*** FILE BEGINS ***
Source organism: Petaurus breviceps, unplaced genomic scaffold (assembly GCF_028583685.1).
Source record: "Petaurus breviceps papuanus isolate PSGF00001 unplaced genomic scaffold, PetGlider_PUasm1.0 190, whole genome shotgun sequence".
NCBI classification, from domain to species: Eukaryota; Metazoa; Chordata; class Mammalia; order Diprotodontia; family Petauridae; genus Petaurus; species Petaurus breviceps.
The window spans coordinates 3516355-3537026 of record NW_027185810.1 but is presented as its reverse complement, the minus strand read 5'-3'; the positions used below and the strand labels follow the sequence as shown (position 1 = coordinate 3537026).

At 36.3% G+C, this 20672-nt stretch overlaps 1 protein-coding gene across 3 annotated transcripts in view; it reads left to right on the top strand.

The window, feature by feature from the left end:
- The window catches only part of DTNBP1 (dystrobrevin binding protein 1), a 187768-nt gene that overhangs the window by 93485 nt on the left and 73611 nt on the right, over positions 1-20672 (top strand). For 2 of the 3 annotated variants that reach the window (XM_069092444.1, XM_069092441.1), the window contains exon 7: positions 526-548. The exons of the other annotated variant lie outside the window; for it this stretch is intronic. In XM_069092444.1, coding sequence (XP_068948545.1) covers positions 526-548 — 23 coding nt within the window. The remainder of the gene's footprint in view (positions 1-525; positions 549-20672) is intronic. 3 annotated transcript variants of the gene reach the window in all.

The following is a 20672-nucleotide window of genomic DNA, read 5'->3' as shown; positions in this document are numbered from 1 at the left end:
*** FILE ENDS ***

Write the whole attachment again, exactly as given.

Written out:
Source organism: Petaurus breviceps, unplaced genomic scaffold (assembly GCF_028583685.1).
Source record: "Petaurus breviceps papuanus isolate PSGF00001 unplaced genomic scaffold, PetGlider_PUasm1.0 190, whole genome shotgun sequence".
NCBI classification, from domain to species: Eukaryota; Metazoa; Chordata; class Mammalia; order Diprotodontia; family Petauridae; genus Petaurus; species Petaurus breviceps.
The window spans coordinates 3516355-3537026 of record NW_027185810.1 but is presented as its reverse complement, the minus strand read 5'-3'; the positions used below and the strand labels follow the sequence as shown (position 1 = coordinate 3537026).

At 36.3% G+C, this 20672-nt stretch overlaps 1 protein-coding gene across 3 annotated transcripts in view; it reads left to right on the top strand.

The window, feature by feature from the left end:
- The window catches only part of DTNBP1 (dystrobrevin binding protein 1), a 187768-nt gene that overhangs the window by 93485 nt on the left and 73611 nt on the right, over positions 1-20672 (top strand). For 2 of the 3 annotated variants that reach the window (XM_069092444.1, XM_069092441.1), the window contains exon 7: positions 526-548. The exons of the other annotated variant lie outside the window; for it this stretch is intronic. In XM_069092444.1, coding sequence (XP_068948545.1) covers positions 526-548 — 23 coding nt within the window. The remainder of the gene's footprint in view (positions 1-525; positions 549-20672) is intronic. 3 annotated transcript variants of the gene reach the window in all.

The following is a 20672-nucleotide window of genomic DNA, read 5'->3' as shown; positions in this document are numbered from 1 at the left end: